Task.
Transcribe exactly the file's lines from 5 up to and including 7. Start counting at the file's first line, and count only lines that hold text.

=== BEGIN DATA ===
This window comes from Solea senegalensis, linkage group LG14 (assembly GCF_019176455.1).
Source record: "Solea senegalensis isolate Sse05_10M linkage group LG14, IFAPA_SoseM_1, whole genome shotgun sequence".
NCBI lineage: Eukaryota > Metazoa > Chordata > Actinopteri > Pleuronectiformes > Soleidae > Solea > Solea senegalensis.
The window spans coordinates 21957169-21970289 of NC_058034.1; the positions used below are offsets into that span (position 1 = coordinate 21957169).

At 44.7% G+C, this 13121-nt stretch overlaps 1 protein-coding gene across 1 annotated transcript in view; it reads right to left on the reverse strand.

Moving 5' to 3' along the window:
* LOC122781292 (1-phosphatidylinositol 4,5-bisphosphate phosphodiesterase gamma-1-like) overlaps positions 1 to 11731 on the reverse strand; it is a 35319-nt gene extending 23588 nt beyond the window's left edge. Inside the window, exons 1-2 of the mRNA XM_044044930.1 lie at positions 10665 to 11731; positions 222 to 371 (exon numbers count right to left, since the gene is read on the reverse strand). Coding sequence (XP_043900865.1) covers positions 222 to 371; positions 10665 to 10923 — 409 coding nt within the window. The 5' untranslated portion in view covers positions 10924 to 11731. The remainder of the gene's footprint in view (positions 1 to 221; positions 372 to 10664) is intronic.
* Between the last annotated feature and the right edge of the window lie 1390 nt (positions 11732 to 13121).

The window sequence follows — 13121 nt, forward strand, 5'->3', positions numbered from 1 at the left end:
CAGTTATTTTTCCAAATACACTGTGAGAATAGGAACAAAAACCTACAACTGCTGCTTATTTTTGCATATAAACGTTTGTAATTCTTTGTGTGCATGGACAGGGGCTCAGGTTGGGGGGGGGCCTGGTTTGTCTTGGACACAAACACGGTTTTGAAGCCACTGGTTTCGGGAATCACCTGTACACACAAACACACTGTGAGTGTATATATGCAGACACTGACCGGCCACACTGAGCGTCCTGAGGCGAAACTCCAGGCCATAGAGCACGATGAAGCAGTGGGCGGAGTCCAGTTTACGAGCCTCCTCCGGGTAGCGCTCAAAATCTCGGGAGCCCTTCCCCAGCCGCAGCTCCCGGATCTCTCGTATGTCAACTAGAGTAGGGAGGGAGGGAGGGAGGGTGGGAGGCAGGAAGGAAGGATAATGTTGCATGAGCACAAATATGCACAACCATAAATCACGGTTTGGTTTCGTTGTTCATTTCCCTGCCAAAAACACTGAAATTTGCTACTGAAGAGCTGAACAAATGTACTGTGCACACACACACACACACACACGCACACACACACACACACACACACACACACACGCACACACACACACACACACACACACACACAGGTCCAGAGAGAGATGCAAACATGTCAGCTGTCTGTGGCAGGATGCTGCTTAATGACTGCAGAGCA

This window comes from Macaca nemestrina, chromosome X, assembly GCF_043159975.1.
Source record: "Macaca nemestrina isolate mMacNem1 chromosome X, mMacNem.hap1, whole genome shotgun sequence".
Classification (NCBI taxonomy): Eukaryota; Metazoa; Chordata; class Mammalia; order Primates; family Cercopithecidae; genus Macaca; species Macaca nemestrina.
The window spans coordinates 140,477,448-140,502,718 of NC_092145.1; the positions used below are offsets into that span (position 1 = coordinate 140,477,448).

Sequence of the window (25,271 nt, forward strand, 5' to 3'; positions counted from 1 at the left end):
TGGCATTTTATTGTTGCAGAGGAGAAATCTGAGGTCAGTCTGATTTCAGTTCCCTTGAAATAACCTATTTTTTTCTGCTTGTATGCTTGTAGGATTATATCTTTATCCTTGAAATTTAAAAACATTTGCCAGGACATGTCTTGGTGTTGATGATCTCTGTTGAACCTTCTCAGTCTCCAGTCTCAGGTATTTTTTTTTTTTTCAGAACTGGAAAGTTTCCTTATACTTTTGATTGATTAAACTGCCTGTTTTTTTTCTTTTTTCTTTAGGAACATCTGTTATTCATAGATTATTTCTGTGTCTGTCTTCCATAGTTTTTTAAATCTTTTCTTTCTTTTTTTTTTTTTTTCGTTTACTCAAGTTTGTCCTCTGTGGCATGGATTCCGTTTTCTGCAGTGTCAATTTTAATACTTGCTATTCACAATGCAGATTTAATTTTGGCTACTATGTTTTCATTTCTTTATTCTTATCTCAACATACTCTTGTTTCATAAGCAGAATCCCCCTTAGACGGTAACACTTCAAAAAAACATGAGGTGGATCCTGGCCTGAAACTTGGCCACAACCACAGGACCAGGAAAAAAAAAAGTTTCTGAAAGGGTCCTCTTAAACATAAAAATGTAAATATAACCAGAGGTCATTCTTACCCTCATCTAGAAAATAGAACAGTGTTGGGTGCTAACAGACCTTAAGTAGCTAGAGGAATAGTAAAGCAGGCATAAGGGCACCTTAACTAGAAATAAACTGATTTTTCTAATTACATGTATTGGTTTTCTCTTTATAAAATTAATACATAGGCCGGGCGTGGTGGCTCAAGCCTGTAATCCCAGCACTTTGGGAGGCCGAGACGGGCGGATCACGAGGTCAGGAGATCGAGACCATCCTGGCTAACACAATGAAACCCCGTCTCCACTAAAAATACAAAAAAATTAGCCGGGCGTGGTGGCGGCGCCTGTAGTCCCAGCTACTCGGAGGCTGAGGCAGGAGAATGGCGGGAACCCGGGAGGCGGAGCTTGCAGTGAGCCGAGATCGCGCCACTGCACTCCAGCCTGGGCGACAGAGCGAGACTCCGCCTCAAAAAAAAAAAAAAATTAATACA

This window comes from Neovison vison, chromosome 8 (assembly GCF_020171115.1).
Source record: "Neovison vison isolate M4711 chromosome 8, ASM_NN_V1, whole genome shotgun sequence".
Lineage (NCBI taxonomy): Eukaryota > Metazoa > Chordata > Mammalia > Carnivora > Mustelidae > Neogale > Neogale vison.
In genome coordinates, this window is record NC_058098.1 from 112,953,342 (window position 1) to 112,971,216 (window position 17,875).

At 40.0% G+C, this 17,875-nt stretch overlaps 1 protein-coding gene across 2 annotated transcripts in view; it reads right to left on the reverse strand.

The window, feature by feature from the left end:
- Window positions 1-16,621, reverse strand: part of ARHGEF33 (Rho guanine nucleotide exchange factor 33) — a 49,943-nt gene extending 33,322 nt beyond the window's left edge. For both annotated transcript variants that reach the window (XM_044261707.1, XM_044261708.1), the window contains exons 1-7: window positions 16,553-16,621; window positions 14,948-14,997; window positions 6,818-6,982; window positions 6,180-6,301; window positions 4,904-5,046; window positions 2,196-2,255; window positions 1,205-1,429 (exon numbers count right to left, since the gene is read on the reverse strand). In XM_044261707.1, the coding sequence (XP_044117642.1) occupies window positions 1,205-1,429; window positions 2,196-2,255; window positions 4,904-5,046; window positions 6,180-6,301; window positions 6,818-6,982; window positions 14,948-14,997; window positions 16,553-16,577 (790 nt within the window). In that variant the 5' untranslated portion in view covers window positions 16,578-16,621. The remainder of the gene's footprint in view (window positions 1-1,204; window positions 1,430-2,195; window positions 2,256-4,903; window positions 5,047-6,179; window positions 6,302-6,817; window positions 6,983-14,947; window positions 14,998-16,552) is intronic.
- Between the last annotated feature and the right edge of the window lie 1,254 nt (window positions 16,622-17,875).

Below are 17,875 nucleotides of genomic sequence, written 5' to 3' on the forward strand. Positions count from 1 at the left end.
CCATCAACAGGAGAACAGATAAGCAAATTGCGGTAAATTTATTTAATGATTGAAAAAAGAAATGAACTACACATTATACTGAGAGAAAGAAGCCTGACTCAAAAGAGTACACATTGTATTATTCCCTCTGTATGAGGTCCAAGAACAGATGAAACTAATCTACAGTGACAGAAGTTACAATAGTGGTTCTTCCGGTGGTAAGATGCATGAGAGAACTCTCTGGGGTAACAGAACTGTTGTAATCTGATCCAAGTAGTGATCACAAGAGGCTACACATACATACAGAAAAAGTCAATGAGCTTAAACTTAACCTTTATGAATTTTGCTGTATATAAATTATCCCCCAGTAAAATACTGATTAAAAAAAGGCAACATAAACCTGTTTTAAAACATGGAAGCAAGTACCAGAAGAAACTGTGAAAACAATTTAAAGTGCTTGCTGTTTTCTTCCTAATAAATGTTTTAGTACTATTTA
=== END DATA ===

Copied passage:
At 44.7% G+C, this 13121-nt stretch overlaps 1 protein-coding gene across 1 annotated transcript in view; it reads right to left on the reverse strand.

Moving 5' to 3' along the window:
* LOC122781292 (1-phosphatidylinositol 4,5-bisphosphate phosphodiesterase gamma-1-like) overlaps positions 1 to 11731 on the reverse strand; it is a 35319-nt gene extending 23588 nt beyond the window's left edge. Inside the window, exons 1-2 of the mRNA XM_044044930.1 lie at positions 10665 to 11731; positions 222 to 371 (exon numbers count right to left, since the gene is read on the reverse strand). Coding sequence (XP_043900865.1) covers positions 222 to 371; positions 10665 to 10923 — 409 coding nt within the window. The 5' untranslated portion in view covers positions 10924 to 11731. The remainder of the gene's footprint in view (positions 1 to 221; positions 372 to 10664) is intronic.